Shelter 48 had numerous huge metal doors. It took a long time to find them all, given the almost-23,000 acres of tunnels, dorms, nurseries, warehouses, sick bays, factories, hydroponics, classrooms, databases, labs, libraries, theaters, parks, air scrubbers, power transformers, jail cells, observation posts, pools, gyms, sports fields, archery ranges, go-cart courses, mushroom farms, indoor skydiving shafts, meat printers, knife dispensaries, pill vendors, obstacle courses, computerized therapy and career guidance offices, pillow pits, quiet rooms, loud rooms, cryogenics repositories, cybersurgery autodocs, insect zoos, suicide booths, 21+ robot-monitored red-light halls and toy rentals, thumbprint-coded safety deposit boxes, courtrooms, trial-by-combat rooms, companion animal adoption centers, snorkeling courses, self-serve horrorhelm and deprivation stations, psionic activation chambers, and the periodic weirdly lit dodecahedral-shaped RONKUs (Rooms Of No Known Use).
None of them opened easily. But over 5 decades, with books and screens and machine shops, most of them have been forced open or torn apart. None lead up. Indeed, nothing found ever even suggests there *is* an “up.” But there are more tunnels, and chambers, and shelters, including those that claim to be located under Caldwell, Ellsworth, Kansas City, Lincoln, Leavenworth, Douglass, Fort Scott, and Wichita. Sadly, none of those have done as well as Shelter 48. Shelter 16 under Caldwell is the source of endless corpses (human and otherwise) infected and animated by weird fungi. Shelter 67 under Leavenworth has turned to cannibalistic warfare between 7 factions. Shelter 104 under Witchita, the largest encountered to date, is a dangerous ruin of run-amok robotics, carnivorous roaches, mole-boars, psionic ant colonies, and apparently one madman called Rawhand wearing a Richard Nixon mask and attacking people with an atomic-battery-equipped power drill he carries in massive, gnarled, skinless hands.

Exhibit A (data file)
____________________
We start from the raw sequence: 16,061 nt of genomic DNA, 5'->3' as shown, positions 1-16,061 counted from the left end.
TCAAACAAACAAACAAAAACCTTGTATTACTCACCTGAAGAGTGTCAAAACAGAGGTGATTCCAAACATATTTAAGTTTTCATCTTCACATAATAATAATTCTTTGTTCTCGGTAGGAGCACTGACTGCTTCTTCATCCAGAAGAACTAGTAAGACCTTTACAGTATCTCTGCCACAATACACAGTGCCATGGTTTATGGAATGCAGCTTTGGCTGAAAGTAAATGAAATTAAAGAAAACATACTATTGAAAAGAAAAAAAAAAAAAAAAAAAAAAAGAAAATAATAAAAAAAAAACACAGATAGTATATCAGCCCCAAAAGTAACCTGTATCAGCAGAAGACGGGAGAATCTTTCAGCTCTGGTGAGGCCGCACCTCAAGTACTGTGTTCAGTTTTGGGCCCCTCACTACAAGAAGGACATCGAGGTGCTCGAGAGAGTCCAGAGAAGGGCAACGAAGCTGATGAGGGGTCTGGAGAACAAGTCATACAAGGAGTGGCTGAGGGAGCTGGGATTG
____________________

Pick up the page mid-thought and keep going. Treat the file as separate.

Several smaller Shelters simply had their populations fail to thrive as well as Shelter 48, and survive by trade and hiring out as mercenaries, workers, and anything else they are willing to be paid for. Some non-shelter Chambers have been turned into homesteads by groups fleeing on failed Shelter or another, or decided to carve their own way rather than bow to whatever ruling party controlled their point of origin.